As the earth gives way from under my feet, I cry out hoarsely and slither down the door-post, hanging on to it for dear life. I implore Providence for anything, even a rusted door-nail, if only it will provide me with a handhold. But the surface is sleek, smooth and unmerciful. Even the cracks, usually so ubiquitous in all public places, are missing. Mentally cursing the day I trimmed my finger-nails, I am just preparing myself to take my last gasp and expire, when all at once, the world stands still. Astonished to find myself vertical, I peek at my feet and the dirty blue boots smile triumphantly up at me as if to say ‘You looked down upon us but we didn’t let you down.’ I stare reverently at them. If I could I would almost certainly have bent down and kissed them.

I take a firmer grip on the gate and risk a quick look around. Far from toppling over each other, people are grace itself. They slue, skid, slither, slip and generally coast along as though born on ice. They perform tricks going backwards, they skate on one leg and hold the other in the air, they give little jumps and big leaps, they spin, they twist and they turn, downright gambolling as if it were not treacherous ice but air beneath their feet.

Taking heart from this scene of frolicking activity, I take another stab at putting my foot forward. The ol’ ship rocks, but holds steady. I take another step, then another. Looking back I observe proudly that I have moved a princely four feet away from the shore. Bit by bit, holding on to the wall of the rink, I make my way alongside its outer circumference, and am just congratulating myself on having nearly accomplished a mission fraught with unmentionable dangers, when disaster strikes. Up ahead, a corner of the rink has been coned off for private practice. The only path available to me is straight across the vast expanse of ice. Gulp.

Measly though the support from the rink wall is, it is as much a support for my moral courage. To walk across the open span of the rink where even this is not available, is enough to give even the bravest pause. The alternative is to double back the way I have just come. Intimately acquainted as I am with my luck, I very much doubt if it would hold on the return journey as it has on the outward one.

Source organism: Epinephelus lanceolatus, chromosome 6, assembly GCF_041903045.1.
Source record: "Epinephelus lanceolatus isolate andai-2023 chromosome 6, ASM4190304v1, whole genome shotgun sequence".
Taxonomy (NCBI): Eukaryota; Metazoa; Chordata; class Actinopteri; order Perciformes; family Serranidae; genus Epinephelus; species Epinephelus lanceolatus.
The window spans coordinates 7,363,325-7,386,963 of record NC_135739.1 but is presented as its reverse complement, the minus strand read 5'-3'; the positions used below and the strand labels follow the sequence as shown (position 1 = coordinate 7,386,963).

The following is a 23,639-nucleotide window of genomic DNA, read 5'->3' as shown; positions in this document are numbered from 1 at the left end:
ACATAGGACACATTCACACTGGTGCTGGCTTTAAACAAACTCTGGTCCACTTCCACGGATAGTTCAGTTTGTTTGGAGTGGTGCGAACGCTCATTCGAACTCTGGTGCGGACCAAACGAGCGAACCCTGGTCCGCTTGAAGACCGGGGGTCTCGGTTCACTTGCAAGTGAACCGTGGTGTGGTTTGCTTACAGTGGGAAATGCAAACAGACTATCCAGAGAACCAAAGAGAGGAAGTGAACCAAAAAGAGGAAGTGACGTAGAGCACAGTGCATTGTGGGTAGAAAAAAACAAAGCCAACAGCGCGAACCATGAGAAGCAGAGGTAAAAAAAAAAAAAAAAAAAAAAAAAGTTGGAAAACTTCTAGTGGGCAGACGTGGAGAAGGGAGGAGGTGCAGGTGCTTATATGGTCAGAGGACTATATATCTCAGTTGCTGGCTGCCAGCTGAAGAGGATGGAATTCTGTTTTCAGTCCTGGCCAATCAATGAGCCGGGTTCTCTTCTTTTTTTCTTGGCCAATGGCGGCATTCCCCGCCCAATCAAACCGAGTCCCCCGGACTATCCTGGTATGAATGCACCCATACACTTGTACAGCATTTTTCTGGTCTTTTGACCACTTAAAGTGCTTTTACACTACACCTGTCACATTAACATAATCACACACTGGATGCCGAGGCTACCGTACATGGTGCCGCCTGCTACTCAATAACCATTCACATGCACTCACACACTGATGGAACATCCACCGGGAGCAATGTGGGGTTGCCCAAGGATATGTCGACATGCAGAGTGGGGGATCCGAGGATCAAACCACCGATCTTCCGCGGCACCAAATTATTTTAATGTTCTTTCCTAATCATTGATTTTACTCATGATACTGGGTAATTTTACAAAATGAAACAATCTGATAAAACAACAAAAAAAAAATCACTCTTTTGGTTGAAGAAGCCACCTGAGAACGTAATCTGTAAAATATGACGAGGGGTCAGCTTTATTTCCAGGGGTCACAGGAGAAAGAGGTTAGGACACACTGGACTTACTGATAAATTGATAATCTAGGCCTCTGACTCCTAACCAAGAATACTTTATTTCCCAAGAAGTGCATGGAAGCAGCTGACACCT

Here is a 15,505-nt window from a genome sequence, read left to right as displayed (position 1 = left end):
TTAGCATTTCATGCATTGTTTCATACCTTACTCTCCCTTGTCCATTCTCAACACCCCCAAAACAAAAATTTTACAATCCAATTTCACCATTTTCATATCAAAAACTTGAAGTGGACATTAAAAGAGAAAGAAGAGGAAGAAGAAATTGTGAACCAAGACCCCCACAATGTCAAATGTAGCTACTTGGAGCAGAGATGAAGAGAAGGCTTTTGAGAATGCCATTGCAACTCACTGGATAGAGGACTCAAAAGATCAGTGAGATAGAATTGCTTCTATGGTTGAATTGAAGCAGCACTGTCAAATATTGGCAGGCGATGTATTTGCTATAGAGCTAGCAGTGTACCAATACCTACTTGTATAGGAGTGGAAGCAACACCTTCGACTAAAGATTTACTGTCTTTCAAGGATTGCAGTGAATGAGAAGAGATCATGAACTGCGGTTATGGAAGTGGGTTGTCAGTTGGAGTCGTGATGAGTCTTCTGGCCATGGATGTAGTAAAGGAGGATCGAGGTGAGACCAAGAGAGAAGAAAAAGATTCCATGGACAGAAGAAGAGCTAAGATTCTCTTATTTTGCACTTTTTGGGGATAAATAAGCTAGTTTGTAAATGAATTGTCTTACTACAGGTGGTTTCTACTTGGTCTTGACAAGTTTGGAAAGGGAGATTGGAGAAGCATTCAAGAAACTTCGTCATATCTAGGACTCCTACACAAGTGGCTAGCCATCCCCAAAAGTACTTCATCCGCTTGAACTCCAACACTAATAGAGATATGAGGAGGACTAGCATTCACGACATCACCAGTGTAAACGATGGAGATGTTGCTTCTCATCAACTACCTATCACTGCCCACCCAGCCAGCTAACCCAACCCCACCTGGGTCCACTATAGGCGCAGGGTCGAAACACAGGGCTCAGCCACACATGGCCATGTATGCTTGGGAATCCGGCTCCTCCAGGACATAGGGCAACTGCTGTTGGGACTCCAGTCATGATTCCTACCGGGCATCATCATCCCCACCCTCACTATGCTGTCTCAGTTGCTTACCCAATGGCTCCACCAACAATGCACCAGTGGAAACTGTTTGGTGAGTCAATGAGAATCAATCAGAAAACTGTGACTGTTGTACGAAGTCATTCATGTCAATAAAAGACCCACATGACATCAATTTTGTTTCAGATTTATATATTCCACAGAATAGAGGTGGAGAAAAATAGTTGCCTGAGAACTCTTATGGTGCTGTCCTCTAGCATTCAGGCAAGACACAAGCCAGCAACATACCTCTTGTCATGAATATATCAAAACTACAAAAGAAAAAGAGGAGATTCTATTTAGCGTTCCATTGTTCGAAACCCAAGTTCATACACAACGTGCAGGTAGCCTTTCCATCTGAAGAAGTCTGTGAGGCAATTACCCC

The difficulties of the decision having thus been taken care of simply by lack of choice, I take a deep breath and let go. The wall, I mean, not the breath. I naturally need all the wind I can hold to help me maintain my delicate balance. ‘It’s just a matter of taking it one cone at a time and doing exactly what I have been doing for the past twenty minutes’, I tell myself sternly in a hopeless attempt at calm. In that five-degrees-below-zero temperature beads of perspiration appear on my brow. My heart is beating hammer and tongs, my knees are knocking together like a couple of pendulums and my fingers can’t stop shaking. Do people actually do this for fun?

Innumerable human bodies suddenly loom large, moving in all directions with the velocity of bullets spewing out from an automatic, and appearing no less deadly. Throwing both hands out like a tight-rope walker, I launch myself into the melee in the middle. Bit by bit, I pass one cone, then another, then yet another. Halfway across, I lose my head and toddle. My ankles threaten to fly out from under me in opposite directions. But eventually equilibrium prevails. The wall of the rink gets nearer and nearer until my fingers finally close in upon it. I fling myself onto the bench outside and collapse from sheer delight.

The supreme feat achieved, another ten minutes later I am chomping on a chocolate cookie. Much as I may be a natural at this sort of thing, I am taking lessons next month!

One Response to “Breaking the Ice”

  1. Rich descriptive language; a well-told tale.